Ladies Night at the South Pole Telescope
“Hello, ladies! Have you heard about Ladies Night at the South Pole Telescope?”
I turned to lend my attention to the bearded speaker who maneuvered his lean, tall frame into a chair next to us, fixing his smiling eyes on each of us in turn. I recognized him as the cosmologist who had given last Sunday’s science lecture on the Big Bang and the discoveries being made by the 10-meter telescope here at the Pole.
“My name is Brad. I would like to give you a personal invitation to come and enjoy chocolates, fine wines, slow dancing with a cosmologist, and an intimate tour of the telescope. What color do you like?”
Brad pulled out a selection of decorative invitation cards and filled in our names on cards of our chosen colors, handing one each to me and my friend, Kell.
“Dearest Lily,” my blue card read. “The South Pole Telescope requests your presence at Ladies Night, Friday 12/21, 7:30 pm at the 10m.”
I looked at Kell after Brad left. “You going?”
On the appointed day I shuttled to the party after work and by the time I reached the Telescope the slow dancing was over and the party had gathered serious speed. Techno music blared out of a room to my right where a joyous crowd danced in a red glow under white Christmas lights. Brad’s head bobbed along in double-time above the other dancers as he moved his feet surprisingly faster than what one would expect from such a gentle giant. Kell mixed in Kung Fu moves to the rhythm of the music with a pulsing energy. As promised, an assortment of fine wines and chocolates awaited us; I grabbed a chunk of dark chocolate and joined the throbbing crowd on the dance floor. Kell had started a martial arts sensation; several followers mimicked her moves and threw in some moves of their own, sometimes engaging her in a mock fight. “Beat ’em all, Kell,” I laughed. Kell just kept dancing, grinning and laughing the whole time.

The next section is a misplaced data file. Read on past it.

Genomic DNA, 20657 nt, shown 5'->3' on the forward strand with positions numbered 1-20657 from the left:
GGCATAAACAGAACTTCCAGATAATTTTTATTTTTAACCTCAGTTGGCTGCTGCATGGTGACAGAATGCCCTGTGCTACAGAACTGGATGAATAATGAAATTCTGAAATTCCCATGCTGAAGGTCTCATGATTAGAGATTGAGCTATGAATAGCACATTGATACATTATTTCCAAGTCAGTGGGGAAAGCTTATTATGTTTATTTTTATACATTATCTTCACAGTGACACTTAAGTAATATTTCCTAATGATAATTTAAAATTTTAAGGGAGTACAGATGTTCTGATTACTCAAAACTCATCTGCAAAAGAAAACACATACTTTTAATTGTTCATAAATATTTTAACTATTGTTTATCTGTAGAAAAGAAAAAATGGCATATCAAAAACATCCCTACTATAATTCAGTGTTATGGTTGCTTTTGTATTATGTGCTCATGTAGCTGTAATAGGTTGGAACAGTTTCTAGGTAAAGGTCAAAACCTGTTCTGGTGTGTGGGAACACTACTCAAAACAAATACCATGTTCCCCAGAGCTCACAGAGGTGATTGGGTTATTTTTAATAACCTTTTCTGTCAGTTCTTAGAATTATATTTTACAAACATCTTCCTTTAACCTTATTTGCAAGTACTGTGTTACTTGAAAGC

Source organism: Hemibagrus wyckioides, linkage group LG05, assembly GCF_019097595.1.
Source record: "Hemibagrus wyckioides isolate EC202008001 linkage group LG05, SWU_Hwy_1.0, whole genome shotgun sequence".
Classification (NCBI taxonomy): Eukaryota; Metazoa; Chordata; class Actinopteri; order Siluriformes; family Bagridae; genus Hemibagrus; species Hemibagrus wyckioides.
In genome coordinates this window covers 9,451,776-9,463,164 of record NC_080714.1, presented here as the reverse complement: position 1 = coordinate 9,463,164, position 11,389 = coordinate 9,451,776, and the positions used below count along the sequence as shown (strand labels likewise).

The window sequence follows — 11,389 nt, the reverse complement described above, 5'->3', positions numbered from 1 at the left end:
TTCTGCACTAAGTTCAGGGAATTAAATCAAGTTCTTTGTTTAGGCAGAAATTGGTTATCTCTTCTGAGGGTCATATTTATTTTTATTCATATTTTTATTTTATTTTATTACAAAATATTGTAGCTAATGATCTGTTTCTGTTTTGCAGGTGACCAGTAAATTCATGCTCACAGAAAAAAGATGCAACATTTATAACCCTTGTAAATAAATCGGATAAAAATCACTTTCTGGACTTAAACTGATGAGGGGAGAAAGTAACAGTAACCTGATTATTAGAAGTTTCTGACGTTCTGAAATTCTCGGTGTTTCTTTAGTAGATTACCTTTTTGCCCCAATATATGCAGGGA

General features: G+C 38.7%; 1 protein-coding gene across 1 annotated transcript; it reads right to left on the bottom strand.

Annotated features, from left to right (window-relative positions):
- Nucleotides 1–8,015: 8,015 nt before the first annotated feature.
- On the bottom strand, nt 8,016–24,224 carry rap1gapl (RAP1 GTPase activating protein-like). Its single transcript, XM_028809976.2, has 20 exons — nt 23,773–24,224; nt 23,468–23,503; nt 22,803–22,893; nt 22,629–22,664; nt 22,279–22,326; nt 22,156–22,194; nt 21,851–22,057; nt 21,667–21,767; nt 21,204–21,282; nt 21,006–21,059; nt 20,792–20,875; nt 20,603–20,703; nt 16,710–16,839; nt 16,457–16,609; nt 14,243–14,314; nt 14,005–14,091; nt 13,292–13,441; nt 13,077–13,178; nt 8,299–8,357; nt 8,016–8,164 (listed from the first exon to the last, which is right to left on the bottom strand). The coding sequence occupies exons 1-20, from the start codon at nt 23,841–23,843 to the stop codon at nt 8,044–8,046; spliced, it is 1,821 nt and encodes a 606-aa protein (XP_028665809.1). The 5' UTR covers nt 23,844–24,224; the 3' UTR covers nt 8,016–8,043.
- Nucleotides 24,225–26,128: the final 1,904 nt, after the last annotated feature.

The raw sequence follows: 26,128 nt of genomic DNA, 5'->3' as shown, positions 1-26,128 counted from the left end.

After hopping around to the beat of the music for awhile I checked to see if it was too late to get in on a tour of the telescope. Liz George, one of the cosmologists, was happy to oblige. “I’m drunk, so it might be a little weird, but I’ll show you around,” she said. My fellow galley workers, Aaron and Marvie, joined me, and Liz took us to a display with many photos and graphics and began explaining the inner workings of the South Pole Telescope, then walked us back to the instrument itself, where a co-worker pulled a rope, parting the ceiling to the giant 33-foot wide telescope and bright sky above. Here’s a video of the tour:
After the tour ended I rejoined the dancers for a few more rounds, then found a driver to shuttle me back to the Station in the red van with tracks instead of wheels.
“It’s kind of weird, isn’t it?” my driver asked. “Creepy, actually. Brad going around and inviting all the ladies out for Ladies’ Night…”
“I liked it!” I responded. “I otherwise might not have come out. I’m not a party person and I already came out several weeks ago and saw the telescope, but Brad’s invitation piqued my curiosity and made me want to come. I’m glad I did; I had a really nice time.” And I meant it.